Talk about your refreshing changes from the ordinary! Jake Kasdan, veteran of Freaks and Geeks, has taken his unique insight into the inner workings of network television decision-making, and turned it into The TV Set, a bold new satire with the daring to tell it like it is: it's a Hollywood film that, believe it or not, goes behind the scenes - of Hollywood! And let me tell you, it's not afraid to admit that there are some warts!
...Okay, so I kid Jake Kasdan, but only because I love Jake Kasdan. After all, he directed Orange County. What have I ever done? And truth be told, The TV Set isn't at all bad. Make no mistake, it is profoundly unimaginative in its treatment of the film industry's favorite topic, the film industry, but that doesn't mean that it doesn't do a fine job of re-covering very well-trod ground.
David Duchovny stars as Mike Klein, a struggling writer with an idea for a tragicomedy series titled The Wexler Chronicles, based on Klein's own experience coping with his brother's suicide. Over the course of a couple of months during that hellish springtime ritual known as "pilot season," he is given note upon note from two executives at PDN, the "Panda Network": the glum BBC acquisition Richard McAllister (Ioan Gruffudd), and the infinitely fake and peppy Lenny (Sigourney Weaver). Thus does the bittersweet personal project become a broad sitcom with a wilfully generic title and fart jokes.
You'd swear to look at it that this is a comedy,* and that's pretty much the only word that fits, but that doesn't change the fact that The TV Set isn't particularly funny and doesn't want to be. Essentially, it's a classically-structured tragedy: Mike Klein is a great man, praised by the network for his quick mind and large talent, but through a single flaw, he is brought down. Where the ancient Greeks had hubris, Klein has a colossal lack of fortitude.
A variation on the same scene occurs over and over again: Mike declares that he must stand on his principles; the executives agree; they communicate to Mike via his terrified manager Alice (played by Judy Greer, as she more or less had to be) that they need him to compromise on this little wee point; after much dithering and shouting at Alice and his pregnant wife Natalie (Justine Bateman), Mike gives in.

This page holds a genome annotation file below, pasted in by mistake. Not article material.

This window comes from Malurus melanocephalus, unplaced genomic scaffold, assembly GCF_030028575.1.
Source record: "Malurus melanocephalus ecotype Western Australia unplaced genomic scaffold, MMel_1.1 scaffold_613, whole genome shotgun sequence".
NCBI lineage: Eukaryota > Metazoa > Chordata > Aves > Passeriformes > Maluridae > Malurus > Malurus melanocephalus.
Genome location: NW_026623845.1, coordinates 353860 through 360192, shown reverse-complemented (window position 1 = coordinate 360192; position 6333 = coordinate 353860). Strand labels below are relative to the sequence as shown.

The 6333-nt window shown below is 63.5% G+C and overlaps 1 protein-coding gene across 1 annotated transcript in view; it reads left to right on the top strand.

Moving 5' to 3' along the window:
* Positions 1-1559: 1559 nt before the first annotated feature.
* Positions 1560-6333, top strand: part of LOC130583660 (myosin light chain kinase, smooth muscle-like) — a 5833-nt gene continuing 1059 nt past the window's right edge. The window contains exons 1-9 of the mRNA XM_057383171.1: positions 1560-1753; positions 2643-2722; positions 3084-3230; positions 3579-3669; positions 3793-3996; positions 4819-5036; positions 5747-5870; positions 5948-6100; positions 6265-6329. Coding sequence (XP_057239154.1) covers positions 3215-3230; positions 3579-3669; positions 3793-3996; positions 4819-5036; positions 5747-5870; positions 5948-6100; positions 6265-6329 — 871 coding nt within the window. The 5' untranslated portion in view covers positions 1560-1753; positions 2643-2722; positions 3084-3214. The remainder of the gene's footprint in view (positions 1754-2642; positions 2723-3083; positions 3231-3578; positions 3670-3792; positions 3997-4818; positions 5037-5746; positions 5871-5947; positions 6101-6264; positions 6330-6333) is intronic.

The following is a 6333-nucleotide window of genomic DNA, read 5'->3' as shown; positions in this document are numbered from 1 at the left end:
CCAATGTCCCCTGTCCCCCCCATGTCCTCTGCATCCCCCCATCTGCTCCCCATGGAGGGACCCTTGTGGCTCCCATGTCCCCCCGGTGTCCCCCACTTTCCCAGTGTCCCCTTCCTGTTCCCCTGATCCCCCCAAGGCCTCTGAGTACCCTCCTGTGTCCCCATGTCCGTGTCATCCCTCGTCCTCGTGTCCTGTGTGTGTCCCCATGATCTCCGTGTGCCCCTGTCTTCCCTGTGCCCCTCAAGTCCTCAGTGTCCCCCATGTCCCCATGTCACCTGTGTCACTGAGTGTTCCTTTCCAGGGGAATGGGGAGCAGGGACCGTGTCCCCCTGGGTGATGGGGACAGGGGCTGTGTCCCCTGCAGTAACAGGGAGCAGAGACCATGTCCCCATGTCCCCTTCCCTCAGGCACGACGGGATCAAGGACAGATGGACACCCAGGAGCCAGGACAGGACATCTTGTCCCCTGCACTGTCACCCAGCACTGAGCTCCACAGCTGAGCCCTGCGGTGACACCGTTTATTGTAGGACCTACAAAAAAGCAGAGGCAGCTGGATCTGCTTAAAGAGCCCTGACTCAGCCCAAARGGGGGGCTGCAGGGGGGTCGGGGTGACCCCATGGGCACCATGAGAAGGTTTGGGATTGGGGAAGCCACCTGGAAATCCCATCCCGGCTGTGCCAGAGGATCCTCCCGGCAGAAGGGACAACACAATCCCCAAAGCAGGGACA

It is the story of a death by a thousand cuts, by turns funny and terrifying, ending in a really great moment of performance by Duchovny when Mike realises that his long nightmare of compromise and self-loathing has done nothing more than open the door for 21 episodes of exactly the same thing. A nice guy has willingly tossed himself into a cage, selling out his basic core beliefs; it's not such a satire of Hollywood as it is a cruel joke on the many people in the world who have done precisely the same thing. For that uncomfortable truth, I salute The TV Set without reservation.
That's a matter of theme, though, and in terms of raw execution, there's no denying that these notes have been played over and over again. And let us be perfectly honest: not only has the Hollywood satire been done to death, but it's been perfected. The best that any new entrant in the genre can hope for is to add the occasional joke or observation that fits well and isn't totally clichéd. The TV Set achieves that, more often than not; my personal favorite bit is the extremely accurate sequence during the production of the pilot, when it becomes increasingly clear that the only person on set with any idea of what is going on is the cinematographer (M.C. Gainey, who since shooting this film has gained some first-hand experience with TV series foundering under creative misdirection). And perhaps the smartest single choice - it's not accurate to call it a gag - was casting Gruffudd as McAllister and Lucy Davis as his wife; no better way to establish the superiority of the British model of television production to the American model than by, y'know, reminding us of British superiority. (Justine Bateman, with her Arrested Development guest appearance, does something similar, but the filmmakers could hardly have known that at the time).
Really, there's nothing "wrong" with the film besides excessive boredom. The actors are all great, Weaver especially, but you can never shake the feeling that they're taking their cues from a dozen other characters, Weaver especially (it's a brilliant performance, that feels like a pitch-perfect clone of Faye Dunaway in Network, although I'd never hold that against the actress. It's just good to see her in a major role again). I will say this in the film's favor: it happily avoids grotesqueries in favor of a nearly documentary realism. Which of course makes the funny tragic. That's a compliment. Anyone can make us laugh at exaggeration, but looking us in the eye once we finish laughing, and making us realize that it was the stone-cold truth, that takes some modest skill and boldness. The TV Set is not a backstage film for the ages, but it manages to be a bit more useful than the vast bulk of its stablemates.